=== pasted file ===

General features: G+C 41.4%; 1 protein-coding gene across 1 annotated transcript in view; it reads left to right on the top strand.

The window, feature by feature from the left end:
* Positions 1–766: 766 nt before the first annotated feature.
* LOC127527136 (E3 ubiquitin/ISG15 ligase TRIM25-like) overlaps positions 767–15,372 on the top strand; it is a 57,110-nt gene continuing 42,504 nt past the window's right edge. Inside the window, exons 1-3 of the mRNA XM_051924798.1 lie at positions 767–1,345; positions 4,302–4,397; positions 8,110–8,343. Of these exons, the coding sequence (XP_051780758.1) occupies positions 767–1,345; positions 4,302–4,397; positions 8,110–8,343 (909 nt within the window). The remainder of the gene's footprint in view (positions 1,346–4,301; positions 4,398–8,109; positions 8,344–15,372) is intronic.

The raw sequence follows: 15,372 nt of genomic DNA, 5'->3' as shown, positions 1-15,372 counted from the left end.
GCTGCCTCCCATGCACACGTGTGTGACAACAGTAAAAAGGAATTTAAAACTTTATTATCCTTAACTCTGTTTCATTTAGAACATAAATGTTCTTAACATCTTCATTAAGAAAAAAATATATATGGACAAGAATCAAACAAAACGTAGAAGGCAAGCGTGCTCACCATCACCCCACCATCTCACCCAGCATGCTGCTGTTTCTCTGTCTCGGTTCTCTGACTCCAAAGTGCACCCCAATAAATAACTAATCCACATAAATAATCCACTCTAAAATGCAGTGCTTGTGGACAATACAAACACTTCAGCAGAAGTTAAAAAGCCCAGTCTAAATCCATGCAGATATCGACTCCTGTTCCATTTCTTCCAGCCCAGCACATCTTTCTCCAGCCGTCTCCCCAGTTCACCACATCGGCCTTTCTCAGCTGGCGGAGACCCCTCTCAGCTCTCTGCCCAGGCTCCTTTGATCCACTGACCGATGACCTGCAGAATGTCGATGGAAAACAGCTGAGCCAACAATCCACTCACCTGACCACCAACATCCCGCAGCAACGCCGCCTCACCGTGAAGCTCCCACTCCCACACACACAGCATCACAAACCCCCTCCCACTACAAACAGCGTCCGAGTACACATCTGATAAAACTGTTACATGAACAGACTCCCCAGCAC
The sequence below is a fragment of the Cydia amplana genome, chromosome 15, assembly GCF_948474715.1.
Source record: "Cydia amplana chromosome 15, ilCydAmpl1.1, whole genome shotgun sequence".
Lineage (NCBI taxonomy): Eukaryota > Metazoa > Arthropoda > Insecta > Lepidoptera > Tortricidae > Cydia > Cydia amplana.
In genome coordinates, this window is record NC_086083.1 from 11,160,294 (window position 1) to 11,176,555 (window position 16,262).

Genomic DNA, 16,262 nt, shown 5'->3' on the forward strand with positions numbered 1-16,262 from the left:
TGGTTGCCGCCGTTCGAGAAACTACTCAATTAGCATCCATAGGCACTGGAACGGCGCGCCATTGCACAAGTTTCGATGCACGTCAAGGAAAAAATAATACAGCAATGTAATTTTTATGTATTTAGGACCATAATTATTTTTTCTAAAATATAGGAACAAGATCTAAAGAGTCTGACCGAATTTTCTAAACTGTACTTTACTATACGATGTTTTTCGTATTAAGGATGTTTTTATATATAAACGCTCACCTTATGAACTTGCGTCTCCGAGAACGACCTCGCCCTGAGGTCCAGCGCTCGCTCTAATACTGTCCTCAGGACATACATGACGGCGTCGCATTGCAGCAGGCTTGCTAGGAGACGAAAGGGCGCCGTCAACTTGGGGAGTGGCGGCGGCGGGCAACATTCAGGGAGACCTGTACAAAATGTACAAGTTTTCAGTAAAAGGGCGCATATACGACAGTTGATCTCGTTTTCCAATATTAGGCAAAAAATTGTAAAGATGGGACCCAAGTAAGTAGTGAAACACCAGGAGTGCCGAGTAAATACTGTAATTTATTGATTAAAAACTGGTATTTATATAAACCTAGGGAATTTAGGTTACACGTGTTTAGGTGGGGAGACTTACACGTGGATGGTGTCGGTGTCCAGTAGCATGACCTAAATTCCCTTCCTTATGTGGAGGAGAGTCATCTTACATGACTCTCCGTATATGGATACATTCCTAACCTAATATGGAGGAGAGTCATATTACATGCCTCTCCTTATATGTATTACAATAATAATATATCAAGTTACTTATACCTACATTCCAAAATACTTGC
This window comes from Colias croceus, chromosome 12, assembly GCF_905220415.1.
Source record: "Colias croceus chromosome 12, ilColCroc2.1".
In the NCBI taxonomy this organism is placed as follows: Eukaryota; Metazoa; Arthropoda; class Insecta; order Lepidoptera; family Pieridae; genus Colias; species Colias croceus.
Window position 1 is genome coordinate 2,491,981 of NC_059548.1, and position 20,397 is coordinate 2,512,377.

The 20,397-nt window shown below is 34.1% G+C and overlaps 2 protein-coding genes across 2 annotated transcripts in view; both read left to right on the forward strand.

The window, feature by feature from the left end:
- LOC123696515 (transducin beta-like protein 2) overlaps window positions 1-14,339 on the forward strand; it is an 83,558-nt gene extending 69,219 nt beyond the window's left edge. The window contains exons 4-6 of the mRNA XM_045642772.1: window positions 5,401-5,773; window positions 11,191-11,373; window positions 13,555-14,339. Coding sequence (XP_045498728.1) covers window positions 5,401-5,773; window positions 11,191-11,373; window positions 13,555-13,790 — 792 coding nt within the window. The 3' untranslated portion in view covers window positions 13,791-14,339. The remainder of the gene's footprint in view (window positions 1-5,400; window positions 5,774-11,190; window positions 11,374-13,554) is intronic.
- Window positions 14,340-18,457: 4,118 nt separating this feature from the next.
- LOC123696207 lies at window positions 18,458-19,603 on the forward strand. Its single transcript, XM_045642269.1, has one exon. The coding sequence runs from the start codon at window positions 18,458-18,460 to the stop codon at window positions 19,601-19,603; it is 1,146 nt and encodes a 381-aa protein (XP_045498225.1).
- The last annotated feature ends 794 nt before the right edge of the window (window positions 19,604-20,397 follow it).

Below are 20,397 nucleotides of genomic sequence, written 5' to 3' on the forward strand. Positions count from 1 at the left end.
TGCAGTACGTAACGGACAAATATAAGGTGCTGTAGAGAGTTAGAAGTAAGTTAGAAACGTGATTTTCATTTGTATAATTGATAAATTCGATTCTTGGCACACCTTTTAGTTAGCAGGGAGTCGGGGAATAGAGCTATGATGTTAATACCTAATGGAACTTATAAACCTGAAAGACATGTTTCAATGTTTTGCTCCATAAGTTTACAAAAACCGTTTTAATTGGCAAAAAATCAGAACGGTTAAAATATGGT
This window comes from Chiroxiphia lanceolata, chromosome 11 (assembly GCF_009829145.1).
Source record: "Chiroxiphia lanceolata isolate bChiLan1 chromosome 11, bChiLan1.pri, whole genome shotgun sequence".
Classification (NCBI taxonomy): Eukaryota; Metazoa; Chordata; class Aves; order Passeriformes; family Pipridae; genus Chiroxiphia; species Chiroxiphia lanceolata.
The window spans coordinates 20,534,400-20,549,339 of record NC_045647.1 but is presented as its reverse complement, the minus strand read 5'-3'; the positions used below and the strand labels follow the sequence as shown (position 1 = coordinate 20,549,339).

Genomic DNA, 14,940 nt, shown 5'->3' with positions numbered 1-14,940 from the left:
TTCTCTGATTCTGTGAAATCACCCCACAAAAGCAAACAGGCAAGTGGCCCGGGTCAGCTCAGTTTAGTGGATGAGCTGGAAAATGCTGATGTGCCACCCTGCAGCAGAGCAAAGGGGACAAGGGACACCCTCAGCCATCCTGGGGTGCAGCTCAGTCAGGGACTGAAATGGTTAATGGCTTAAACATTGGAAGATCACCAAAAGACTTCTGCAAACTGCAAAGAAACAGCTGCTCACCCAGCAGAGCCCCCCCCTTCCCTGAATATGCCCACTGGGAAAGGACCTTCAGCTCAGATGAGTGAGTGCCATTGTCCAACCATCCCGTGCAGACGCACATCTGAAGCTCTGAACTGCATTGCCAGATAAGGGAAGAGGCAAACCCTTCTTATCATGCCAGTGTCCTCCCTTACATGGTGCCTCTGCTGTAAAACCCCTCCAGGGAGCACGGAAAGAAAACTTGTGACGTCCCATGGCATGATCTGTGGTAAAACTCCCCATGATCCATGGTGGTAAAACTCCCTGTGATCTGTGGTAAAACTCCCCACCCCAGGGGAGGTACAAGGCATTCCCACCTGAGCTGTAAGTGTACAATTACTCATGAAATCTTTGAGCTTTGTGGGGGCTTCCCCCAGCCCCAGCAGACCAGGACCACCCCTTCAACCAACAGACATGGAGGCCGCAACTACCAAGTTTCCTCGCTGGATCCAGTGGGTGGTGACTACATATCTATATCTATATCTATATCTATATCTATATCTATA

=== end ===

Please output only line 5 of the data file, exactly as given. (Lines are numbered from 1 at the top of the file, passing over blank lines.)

The raw sequence follows: 15,372 nt of genomic DNA, 5'->3' as shown, positions 1-15,372 counted from the left end.